As states struggle to distribute ration, demand for work surges
Sita Kumari, 26, visits the local ration shop daily to get her family’s share of government-subsidised foodgrains under the public distribution system. Everyday she returns home empty-handed. Although the Jharkhand government has announced the distribution of subsidised rations for April and May together, her family hasn’t received theirs even for March.
“No distribution of rations is being done in my village,” said Sita Kumari, whose husband is an out-of-work driver who has applied unsuccessfully for work under the Mahatma Gandhi National Rural Employment Guarantee Act (MGNREGA), which has anyway been suspended for the duration of the March 25-April 14 nationwide lockdown to beat back the coronavirus disease pandemic.
“We are at the mercy of our neighbours, who are providing us food,” said Sita Kumari, a resident of Sukurhuttu village in Ranchi’s Kanke block. “My husband is pleading with panchayat officers to give him work under the MGNREGA.”
The MGNREGS, which promises at least 100 days of work a year to at least one member of every rural household, and the Food Security Act that is aimed at making sure no one goes hungry, are national entitlements covering 50% and 75% of rural households, respectively, intended to shield impoverished communities in difficult times such as the Covid-19 lockdown.
They haven’t quite served their purpose this time. Jharkhand and other states like Odisha, Chhattisgarh, Bihar, Rajasthan, Madhya Pradesh and Uttar Pradesh announced that the needy would get two months of rations during the lockdown period, but the distribution hasn’t even begun in many places yet.
CAUGHT IN A BIND
State officials cited supply constraints such as the non-availability of trucks to transport foodgrains from warehouses to public distribution system outlets in the villages. Until Friday, only 30-50% of the rations for March had been distributed, government officials said on condition of anonymity. In many places, distribution of rations for this month will start after April 14, when the lockdown is lifted.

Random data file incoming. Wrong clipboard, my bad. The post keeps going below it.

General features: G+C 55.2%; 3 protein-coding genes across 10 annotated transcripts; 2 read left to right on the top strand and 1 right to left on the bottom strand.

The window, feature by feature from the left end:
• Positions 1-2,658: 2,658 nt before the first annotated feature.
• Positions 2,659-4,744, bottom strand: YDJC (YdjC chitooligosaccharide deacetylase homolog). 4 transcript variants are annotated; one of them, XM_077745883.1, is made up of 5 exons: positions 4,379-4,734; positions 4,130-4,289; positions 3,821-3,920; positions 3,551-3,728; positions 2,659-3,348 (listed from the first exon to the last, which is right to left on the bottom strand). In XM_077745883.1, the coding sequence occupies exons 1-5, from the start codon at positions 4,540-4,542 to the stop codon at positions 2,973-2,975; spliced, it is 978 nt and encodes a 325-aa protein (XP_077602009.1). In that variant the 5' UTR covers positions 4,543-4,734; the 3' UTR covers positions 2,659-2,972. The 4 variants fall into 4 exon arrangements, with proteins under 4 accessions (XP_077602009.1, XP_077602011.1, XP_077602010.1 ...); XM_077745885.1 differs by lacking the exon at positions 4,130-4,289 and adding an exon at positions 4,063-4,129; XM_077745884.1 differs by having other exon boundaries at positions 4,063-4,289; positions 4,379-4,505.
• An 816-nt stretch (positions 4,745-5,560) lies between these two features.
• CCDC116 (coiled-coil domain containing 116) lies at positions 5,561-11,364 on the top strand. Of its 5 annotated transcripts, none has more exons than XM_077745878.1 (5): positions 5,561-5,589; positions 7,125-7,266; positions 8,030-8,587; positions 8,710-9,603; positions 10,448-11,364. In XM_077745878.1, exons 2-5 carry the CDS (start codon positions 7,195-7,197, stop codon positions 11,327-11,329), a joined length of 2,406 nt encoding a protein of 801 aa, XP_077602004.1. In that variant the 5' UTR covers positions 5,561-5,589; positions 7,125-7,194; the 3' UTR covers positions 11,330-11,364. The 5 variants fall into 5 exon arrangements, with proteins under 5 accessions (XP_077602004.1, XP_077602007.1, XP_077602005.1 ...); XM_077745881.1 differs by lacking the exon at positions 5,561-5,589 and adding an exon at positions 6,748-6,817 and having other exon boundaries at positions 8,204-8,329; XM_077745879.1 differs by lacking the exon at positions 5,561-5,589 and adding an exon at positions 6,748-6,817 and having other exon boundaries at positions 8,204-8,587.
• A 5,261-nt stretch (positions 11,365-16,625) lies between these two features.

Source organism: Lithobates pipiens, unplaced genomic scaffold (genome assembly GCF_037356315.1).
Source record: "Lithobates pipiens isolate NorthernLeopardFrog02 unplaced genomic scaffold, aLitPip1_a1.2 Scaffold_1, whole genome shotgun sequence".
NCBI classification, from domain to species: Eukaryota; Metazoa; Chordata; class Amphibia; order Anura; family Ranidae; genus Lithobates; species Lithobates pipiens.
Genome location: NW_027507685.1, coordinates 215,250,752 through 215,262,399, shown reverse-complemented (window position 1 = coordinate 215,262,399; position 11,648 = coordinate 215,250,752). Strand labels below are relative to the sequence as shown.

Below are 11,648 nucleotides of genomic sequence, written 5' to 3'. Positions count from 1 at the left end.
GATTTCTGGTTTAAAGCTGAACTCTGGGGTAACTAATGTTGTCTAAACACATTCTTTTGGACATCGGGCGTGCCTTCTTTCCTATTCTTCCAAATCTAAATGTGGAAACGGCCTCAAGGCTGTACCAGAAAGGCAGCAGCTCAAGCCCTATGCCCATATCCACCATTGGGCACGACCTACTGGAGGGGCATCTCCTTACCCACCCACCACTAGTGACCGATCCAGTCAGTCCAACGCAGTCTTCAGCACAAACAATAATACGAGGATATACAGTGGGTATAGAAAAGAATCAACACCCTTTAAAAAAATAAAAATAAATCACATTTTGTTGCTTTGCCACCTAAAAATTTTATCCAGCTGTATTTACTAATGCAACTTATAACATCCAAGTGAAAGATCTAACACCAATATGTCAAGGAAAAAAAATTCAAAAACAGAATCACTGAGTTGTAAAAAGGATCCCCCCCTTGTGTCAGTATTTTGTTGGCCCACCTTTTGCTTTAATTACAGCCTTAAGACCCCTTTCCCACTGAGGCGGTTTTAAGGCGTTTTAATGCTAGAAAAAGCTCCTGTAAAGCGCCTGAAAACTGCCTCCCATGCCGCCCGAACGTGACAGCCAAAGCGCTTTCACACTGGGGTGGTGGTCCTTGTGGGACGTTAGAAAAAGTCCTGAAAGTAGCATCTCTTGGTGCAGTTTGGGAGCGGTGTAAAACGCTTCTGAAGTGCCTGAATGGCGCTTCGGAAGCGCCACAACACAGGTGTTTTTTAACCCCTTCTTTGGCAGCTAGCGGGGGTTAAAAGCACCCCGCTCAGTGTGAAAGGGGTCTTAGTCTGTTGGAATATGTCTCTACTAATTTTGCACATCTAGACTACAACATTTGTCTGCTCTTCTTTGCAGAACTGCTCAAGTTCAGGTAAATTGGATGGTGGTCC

The problem is more acute in the tribal belts of Jharkhand, Chhattisgarh, Madhya Pradesh and Odisha, where the rations are distributed to ration shops n smaller vehicles from district warehouses.
Babita Devi, 25, of the Chattarpur block in Jharkhand’s Palamu district, has lost her daily wage work at a local stone crusher, which had to close because of the lockdown. No PDS rations are available at the village shop and no public transport is available for her to visit the district headquarters and collect her quota of foodgrains.
Her husband is physically challenged. “I have four children at home. I have to take care of them. Going to Palamu would take four to five hours and there are no buses,” she said.
A daily wager in Chhattisgarh’s Raipur, Sumesh Singh, said he had to wait for about five hours to get rations for two months. “There is a long queue and not enough rations,” he said.
In Bhubaneswar’s biggest slum of Saliasahi, tribal resident Sal Marandi said only 100 people received their rations every day. The Odisha government is giving three months’ rations to all the poor, but in the rural areas, distribution hasn’t even started yet. Soumya Ranjan Pradhan, head of the Laxmiprasad panchayat in Nayagarh district, said distribution will start after April 14.
Also Read: Centre releases Rs 17,287 crore to states
In West Bengal too, residents of various districts said they were not getting their rations, amid reports of protests by people outside PDS outlets in Murshidabad and Darjeeling districts.
“It was announced that rice and flour would be given free but this was not displayed at the local ration shop. The ration dealer is using his own discretion,” said Nimai Pal of Berhampore town. Another resident, Atanu Nag, said he had received just 2 kg of rice instead of 5 kg.